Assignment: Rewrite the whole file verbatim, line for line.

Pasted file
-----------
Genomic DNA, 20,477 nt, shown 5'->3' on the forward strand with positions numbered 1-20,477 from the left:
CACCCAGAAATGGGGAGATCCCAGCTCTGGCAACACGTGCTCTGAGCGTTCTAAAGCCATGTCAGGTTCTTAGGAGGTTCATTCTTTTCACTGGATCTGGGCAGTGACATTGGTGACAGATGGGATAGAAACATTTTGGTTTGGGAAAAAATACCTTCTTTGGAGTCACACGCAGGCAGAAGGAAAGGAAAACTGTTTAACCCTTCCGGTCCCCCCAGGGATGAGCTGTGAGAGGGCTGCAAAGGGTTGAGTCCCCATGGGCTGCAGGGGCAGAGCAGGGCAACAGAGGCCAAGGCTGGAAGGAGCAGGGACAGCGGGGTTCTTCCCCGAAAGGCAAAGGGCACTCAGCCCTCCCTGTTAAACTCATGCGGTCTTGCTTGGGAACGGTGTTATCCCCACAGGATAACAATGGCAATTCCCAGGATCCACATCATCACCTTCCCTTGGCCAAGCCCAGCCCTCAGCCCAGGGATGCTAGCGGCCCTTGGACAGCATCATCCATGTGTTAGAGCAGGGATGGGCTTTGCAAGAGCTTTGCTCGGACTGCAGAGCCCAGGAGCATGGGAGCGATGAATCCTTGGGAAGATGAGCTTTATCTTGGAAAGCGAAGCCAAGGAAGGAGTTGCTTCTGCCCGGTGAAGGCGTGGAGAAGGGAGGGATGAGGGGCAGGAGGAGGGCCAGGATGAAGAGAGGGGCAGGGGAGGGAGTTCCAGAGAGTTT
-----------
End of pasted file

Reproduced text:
Genomic DNA, 20,477 nt, shown 5'->3' on the forward strand with positions numbered 1-20,477 from the left:
CACCCAGAAATGGGGAGATCCCAGCTCTGGCAACACGTGCTCTGAGCGTTCTAAAGCCATGTCAGGTTCTTAGGAGGTTCATTCTTTTCACTGGATCTGGGCAGTGACATTGGTGACAGATGGGATAGAAACATTTTGGTTTGGGAAAAAATACCTTCTTTGGAGTCACACGCAGGCAGAAGGAAAGGAAAACTGTTTAACCCTTCCGGTCCCCCCAGGGATGAGCTGTGAGAGGGCTGCAAAGGGTTGAGTCCCCATGGGCTGCAGGGGCAGAGCAGGGCAACAGAGGCCAAGGCTGGAAGGAGCAGGGACAGCGGGGTTCTTCCCCGAAAGGCAAAGGGCACTCAGCCCTCCCTGTTAAACTCATGCGGTCTTGCTTGGGAACGGTGTTATCCCCACAGGATAACAATGGCAATTCCCAGGATCCACATCATCACCTTCCCTTGGCCAAGCCCAGCCCTCAGCCCAGGGATGCTAGCGGCCCTTGGACAGCATCATCCATGTGTTAGAGCAGGGATGGGCTTTGCAAGAGCTTTGCTCGGACTGCAGAGCCCAGGAGCATGGGAGCGATGAATCCTTGGGAAGATGAGCTTTATCTTGGAAAGCGAAGCCAAGGAAGGAGTTGCTTCTGCCCGGTGAAGGCGTGGAGAAGGGAGGGATGAGGGGCAGGAGGAGGGCCAGGATGAAGAGAGGGGCAGGGGAGGGAGTTCCAGAGAGTTT